The Mystic archipelago is a group of 150 islands in the Pacific Ocean, some 1800km (1118 miles) South East of Australia and Northwest of New Zealand. It was first discovered in 1784 by Austronesian sea farers and was first charted in 1789 by a British navigator, Thomas Finders. The island is geologically active with volcanoes, earthquakes and tsunamis. The Bondaras trees surrounding the island emit toxic gases such as arsine and chloropicrin. Stephen Hokkins, an environmental geologist and a professor at Stanford University stated in his book that, “The Island is one of the dangerous islands to be in. The fumes can kill a person within 24 hours and has a lethal concentration in air of 600 parts per million (ppm) by volume” (Hokkins, 1991).
The island houses odd creatures such as Mamababarang, Mamaw and Maranhig. Paleontological evidences suggest that these animals had multiple legs, wings and eyes. They survived extreme temperatures such as near volcanic lavas and hot geysers and were capable of flying and swimming. However, all animals did suddenly become extinct approximately 20 million years ago. The nature of the event of this mass extinction has been extensively studied since 1960’s. The meteorite collision theory and the alien invasion theory are some of the many. Big imprints on the island resembling the shape of giant spaceships support the alien invasion theory.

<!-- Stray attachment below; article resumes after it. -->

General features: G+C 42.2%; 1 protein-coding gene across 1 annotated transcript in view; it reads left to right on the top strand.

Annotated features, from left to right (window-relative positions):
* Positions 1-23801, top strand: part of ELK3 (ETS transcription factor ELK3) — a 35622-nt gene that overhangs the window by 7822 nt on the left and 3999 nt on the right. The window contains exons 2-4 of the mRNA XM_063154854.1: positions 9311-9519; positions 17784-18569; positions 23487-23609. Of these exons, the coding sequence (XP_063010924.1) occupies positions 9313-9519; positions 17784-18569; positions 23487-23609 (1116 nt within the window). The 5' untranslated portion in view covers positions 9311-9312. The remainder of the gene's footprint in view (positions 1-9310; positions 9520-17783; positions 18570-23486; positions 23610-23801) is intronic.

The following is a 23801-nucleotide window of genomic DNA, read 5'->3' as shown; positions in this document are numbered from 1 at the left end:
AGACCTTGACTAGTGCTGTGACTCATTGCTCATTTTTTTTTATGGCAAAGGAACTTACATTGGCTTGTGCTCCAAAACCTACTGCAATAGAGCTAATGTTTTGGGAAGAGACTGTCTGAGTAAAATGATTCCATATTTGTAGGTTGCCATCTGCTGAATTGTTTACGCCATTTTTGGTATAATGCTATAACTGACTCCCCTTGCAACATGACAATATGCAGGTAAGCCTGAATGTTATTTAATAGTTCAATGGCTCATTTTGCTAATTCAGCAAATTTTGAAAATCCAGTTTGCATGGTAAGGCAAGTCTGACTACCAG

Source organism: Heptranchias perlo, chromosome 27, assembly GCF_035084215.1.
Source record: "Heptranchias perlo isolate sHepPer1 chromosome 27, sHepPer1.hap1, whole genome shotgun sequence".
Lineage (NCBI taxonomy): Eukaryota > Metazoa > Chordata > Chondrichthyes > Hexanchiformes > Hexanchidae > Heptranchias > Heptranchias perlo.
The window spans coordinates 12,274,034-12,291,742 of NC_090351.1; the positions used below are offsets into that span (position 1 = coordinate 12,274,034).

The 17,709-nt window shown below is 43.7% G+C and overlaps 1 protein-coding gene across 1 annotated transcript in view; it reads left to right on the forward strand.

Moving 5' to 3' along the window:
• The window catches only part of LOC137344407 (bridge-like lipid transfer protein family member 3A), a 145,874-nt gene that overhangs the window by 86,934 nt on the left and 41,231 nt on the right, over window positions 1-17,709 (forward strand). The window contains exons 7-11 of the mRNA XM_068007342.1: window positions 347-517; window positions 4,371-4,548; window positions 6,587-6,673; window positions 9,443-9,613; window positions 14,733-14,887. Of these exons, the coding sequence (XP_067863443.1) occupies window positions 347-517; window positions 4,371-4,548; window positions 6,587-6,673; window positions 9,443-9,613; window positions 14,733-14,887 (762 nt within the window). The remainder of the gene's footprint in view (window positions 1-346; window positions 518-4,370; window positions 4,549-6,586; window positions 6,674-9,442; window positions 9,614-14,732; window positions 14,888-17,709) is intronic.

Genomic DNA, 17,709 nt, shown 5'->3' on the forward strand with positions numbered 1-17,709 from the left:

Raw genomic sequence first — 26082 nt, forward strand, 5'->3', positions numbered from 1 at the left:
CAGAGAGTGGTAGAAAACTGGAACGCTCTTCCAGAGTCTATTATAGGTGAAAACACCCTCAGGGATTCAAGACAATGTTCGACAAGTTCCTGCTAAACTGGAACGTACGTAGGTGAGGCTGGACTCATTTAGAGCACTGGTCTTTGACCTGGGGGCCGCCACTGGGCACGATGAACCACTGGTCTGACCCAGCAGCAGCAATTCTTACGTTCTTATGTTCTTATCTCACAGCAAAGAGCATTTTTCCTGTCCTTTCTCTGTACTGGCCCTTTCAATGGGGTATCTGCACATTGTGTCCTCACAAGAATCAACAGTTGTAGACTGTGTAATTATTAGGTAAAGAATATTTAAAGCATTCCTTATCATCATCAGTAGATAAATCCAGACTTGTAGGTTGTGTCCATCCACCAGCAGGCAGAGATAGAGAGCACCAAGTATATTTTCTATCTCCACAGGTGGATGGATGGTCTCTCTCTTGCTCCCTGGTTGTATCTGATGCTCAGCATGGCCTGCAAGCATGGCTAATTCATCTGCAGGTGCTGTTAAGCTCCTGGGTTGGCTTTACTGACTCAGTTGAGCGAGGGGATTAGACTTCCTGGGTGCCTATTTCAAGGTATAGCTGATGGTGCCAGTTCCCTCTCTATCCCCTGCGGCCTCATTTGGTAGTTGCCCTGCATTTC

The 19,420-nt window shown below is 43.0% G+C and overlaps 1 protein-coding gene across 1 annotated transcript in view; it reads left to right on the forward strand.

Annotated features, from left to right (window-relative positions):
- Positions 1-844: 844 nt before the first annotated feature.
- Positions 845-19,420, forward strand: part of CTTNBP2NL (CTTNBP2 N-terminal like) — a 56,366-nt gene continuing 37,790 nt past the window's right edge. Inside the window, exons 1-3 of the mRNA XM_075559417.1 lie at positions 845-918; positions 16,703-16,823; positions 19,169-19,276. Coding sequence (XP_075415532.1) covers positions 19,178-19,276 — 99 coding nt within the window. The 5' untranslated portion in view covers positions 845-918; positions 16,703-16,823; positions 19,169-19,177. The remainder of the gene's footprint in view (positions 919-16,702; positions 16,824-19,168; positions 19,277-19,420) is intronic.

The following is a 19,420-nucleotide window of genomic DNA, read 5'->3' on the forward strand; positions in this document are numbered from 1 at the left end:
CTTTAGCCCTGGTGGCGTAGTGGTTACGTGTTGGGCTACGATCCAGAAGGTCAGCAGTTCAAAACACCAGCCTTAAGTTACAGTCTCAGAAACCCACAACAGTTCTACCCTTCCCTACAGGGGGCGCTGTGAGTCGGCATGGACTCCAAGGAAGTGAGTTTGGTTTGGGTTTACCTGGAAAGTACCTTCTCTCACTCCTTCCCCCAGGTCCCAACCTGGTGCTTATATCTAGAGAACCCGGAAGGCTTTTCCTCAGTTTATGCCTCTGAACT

Soft tissue impression in a fossil of one of these creatures was discovered in Mystezuela, the 50th island of Mystic. The discovery was reported in 2005, and described the specimen as of a young Mambabarang. The fossil includes portion of the intestines and other new organs never seen before in humans or other animals. In the March 2011 issue of Science, paleontologist Dr. Debbie Koloski and her team from Princeton University announced the discovery of a flexible material very different from human tissues (Patterson, 2011, p.27). The successful DNA extractions from the fossils found several new proteins and unseen complex molecules. The fear of poisonous gases in and around the island has stalled further discoveries.
In December 2011, the United Nations Organization named the island unfit for experimentation due to the increased amounts of toxic gases observed.
Hokkins, S. (1991). Mysterious islands around the world. Chicago: Peterson Hall.
Patterson, T. (2011). DNA from Mambabarang. Science, 159, 25-34.